The scaphoid bone is one of the small bones in the carpal area of your hand, and it reminds of a large cashew nut. It is one of the most crucial parts of the wrist mechanism as it connects the two rows of the wrist bones and coordinates their motion.
As we know, the symptoms of a fractured scaphoid can be often overlooked, completely ignored, or even mistaken for a sprain of the wrist. This is mostly because of the lack of pain and the overall subtlety of the symptoms. Unfortunately, this means that it can be months or even years before the injury becomes diagnosed, which can lead to some long term consequences and arthritis.
There are several methods your doctor can use to determine if your scaphoid if fractured:
- X-ray – the first and foremost diagnosis method is an x-ray. Sometimes, however, a fracture cannot be seen under the x-ray, but it is still one of the first methods used.
- CT scan – If the x-ray is inconclusive, a CT scan may be needed. This method works with a highly sensitive tool designed for early diagnosis
- MRI – Magnetic resonance imaging, or simply MRI, is a highly accurate method that also provides all the information about the blood supply to the bone. MRI can detect an injury on the same day that it happened, however, it is more costly than the standard CT or bone scan or X-ray.
Healing time, of course, varies from person to person. If undiagnosed, naturally this process will take longer, due to the neglected area.
One of the main challenges of treating this type of fracture is the long healing time due to the blood supply to the area, which is the main reason for the prolonged healing. On average, the approximate time for the healing of a fractured scaphoid is twelve weeks IF treated immediately. However, if the treatment and the diagnosis are delayed, whether due to the lack of symptoms, or neglection, that time expands to as long as six months.
A non-displaced scaphoid fracture can be treated with a long cast for 4 weeks, followed by six to eight weeks in a short cast. However, most patients with non-displaced scaphoid fracture will be immobilized for at least ten to twelve weeks, and this period can be extended if needed.
Displaced scaphoid fractures, on the other hand, have to be treated more aggressively, since they are, of course, more complicated to heal. In these cases, the healing time can extend to as long as six months or longer, depending on the severity of the fracture.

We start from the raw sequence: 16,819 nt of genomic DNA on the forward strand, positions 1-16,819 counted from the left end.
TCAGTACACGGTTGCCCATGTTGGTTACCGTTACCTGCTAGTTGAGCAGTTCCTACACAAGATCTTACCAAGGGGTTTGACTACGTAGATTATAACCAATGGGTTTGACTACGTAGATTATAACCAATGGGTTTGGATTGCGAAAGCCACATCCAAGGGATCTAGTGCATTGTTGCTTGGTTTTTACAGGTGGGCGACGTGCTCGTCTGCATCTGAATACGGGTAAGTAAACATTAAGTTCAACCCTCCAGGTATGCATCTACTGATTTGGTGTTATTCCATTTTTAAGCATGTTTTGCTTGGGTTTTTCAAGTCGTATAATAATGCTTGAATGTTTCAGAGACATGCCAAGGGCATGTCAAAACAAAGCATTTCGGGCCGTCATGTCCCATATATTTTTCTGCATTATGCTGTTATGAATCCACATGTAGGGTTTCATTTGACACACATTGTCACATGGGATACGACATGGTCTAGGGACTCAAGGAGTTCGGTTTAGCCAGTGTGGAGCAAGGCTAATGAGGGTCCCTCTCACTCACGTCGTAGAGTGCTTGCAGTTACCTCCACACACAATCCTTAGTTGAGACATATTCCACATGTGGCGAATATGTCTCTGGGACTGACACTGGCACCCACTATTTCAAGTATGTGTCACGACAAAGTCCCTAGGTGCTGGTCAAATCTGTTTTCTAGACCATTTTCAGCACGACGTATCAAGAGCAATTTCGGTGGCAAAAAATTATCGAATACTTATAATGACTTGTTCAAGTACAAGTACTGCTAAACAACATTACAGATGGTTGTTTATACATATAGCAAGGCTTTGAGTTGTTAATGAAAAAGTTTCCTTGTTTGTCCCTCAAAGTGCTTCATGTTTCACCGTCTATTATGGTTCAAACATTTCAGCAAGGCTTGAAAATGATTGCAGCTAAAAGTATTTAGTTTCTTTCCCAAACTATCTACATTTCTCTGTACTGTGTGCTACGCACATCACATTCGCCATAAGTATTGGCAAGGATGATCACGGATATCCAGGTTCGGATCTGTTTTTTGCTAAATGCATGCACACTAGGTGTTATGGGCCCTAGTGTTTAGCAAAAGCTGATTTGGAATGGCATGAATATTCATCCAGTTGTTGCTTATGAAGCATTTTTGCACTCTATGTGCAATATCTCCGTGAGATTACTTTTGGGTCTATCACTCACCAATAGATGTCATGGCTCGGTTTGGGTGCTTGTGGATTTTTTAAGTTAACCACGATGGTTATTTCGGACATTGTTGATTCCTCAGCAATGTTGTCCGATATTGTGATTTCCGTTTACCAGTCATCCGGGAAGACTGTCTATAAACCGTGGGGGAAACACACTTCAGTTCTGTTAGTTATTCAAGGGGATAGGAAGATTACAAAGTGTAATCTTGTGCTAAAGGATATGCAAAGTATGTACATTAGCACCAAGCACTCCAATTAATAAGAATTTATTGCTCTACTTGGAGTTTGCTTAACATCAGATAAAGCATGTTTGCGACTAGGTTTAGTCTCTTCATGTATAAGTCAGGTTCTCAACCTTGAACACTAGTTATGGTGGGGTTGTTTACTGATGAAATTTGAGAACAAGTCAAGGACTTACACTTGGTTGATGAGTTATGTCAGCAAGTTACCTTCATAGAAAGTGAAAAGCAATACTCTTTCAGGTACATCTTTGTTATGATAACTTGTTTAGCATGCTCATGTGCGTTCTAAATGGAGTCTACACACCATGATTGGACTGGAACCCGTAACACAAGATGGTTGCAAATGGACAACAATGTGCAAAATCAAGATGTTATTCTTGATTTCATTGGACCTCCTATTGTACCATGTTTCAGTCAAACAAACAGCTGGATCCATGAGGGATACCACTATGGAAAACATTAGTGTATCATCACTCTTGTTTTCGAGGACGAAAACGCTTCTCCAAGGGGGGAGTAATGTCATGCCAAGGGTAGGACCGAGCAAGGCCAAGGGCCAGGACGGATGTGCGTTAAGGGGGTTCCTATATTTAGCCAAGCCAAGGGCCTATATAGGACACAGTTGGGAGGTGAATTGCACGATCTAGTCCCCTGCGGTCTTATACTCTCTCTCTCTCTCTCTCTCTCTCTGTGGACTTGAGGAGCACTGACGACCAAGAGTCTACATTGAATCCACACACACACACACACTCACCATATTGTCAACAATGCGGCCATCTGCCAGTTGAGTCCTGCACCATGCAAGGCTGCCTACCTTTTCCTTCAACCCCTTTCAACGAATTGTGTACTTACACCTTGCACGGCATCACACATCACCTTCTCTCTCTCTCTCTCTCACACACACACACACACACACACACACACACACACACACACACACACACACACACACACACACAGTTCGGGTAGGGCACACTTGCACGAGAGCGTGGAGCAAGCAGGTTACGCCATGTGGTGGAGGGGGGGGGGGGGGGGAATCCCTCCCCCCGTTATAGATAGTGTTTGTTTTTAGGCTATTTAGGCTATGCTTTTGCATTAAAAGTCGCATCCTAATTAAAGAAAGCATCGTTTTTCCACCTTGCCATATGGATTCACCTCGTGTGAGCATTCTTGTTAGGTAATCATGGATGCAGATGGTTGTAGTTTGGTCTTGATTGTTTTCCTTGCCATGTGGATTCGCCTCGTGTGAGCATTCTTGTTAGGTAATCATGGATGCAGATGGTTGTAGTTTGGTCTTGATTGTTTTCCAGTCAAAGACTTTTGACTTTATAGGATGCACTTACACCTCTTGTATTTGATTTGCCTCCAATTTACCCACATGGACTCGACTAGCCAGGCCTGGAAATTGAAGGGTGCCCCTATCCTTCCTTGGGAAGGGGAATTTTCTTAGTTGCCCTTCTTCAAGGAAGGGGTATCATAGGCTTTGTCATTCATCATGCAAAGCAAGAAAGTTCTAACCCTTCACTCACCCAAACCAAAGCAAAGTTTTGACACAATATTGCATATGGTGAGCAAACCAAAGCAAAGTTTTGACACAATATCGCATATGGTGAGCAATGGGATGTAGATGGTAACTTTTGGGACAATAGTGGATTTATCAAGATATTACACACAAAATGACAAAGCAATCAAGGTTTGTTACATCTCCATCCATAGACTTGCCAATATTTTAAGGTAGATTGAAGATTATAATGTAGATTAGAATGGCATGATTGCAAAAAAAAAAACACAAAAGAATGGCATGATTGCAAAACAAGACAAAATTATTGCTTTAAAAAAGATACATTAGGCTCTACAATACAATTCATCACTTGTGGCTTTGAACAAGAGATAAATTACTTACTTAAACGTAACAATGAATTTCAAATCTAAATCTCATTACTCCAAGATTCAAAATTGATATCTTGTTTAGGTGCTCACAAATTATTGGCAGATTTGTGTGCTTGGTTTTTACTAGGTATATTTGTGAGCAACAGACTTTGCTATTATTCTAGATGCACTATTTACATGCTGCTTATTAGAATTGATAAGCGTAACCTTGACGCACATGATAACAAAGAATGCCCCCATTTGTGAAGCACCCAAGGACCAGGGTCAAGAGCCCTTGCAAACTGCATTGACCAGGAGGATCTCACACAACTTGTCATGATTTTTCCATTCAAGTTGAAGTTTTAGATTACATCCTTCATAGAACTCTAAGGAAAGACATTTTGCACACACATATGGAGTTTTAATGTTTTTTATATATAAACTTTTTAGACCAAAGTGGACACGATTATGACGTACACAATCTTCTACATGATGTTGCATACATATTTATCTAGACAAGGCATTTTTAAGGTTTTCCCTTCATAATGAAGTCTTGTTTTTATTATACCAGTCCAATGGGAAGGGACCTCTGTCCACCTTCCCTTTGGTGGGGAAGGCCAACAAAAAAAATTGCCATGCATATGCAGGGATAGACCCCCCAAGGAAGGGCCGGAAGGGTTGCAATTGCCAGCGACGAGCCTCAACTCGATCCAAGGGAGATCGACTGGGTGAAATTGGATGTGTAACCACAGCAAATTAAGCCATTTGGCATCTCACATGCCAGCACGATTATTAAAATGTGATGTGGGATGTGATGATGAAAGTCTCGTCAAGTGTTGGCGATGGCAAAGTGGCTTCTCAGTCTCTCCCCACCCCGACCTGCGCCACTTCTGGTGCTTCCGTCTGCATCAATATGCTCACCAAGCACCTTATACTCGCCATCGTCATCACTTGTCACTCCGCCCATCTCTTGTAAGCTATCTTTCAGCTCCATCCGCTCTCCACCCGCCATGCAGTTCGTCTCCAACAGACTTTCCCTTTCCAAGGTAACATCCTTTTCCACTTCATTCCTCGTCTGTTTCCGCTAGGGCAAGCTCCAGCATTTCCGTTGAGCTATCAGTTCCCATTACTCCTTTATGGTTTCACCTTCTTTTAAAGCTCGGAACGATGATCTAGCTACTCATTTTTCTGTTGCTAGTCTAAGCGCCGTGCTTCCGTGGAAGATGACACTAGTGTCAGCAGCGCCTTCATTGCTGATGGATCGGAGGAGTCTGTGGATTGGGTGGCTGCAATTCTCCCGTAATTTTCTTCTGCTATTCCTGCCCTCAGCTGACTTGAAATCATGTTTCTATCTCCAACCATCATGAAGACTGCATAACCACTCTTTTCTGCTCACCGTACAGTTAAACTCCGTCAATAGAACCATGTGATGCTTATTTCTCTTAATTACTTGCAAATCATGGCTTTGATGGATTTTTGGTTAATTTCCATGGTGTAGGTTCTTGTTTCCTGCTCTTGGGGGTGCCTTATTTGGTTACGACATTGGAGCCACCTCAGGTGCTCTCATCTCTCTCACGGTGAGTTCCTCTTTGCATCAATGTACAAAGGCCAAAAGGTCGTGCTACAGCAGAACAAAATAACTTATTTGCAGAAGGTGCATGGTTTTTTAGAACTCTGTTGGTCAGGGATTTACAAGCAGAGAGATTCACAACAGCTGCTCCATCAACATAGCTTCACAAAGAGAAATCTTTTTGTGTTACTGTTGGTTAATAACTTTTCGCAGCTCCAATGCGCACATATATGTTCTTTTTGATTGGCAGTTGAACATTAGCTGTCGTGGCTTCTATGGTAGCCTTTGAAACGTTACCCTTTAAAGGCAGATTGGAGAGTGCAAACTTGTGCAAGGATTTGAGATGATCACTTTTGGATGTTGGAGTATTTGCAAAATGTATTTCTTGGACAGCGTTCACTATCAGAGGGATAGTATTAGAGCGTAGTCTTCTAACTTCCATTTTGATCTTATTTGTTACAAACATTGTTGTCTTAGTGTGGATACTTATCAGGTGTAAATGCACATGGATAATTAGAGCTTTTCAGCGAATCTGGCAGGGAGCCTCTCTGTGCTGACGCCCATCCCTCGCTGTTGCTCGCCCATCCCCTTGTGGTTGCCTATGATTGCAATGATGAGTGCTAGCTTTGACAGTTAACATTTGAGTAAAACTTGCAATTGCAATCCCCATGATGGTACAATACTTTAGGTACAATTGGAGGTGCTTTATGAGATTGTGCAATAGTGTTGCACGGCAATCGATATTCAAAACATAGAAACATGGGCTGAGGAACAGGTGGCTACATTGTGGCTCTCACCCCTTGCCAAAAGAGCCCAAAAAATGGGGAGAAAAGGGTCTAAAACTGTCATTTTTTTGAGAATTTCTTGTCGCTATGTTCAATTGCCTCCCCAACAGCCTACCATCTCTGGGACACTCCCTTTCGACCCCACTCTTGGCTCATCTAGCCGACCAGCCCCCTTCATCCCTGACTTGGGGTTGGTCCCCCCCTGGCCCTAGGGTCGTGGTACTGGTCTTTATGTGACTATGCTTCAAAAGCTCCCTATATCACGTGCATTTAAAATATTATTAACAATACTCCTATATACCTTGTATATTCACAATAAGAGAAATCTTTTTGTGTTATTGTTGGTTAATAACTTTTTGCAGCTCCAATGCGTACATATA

In some cases, a fractured scaphoid can take over a year to feel normal again. This usually happens with the neglected and untreated fractures, as some additional issues may arise from the injury.
If you are impatient and rush back into regular activities while cutting down on the treatment period, you are risking another injury and setting yourself for a surgery in the future. Scaphoid fractures are not like regular broken bones due to poor blood flow to the area, so being patient and listening to your doctor’s advice is essential for the successful healing of the bone. Yes, the healing time is slow, but in the end, worth it.
What You Can Do About It?
To promote the healing, you can always do a few things yourself. Make sure to elevate your arm as much as possible, especially after the surgery. Move your fingers if you can, but do not move your thumb.
Make your arms strong. Do some biceps and triceps exercises, and make sure you move those deltoids, as strong muscles will help alleviate the pressure from the bone. Move your shoulders to wake up your muscles, and don’t be afraid to exercise.
Eat well. You will need a lot of vitamins and nutrients to help your body heal, especially since healing a broken bone takes a lot of energy. If you are a smoker, consider quitting, as nicotine and other harmful substances found in cigarettes do not help with the blood flow, and, as we know, the scaphoid bone is famous for the poor blood supply it gets.
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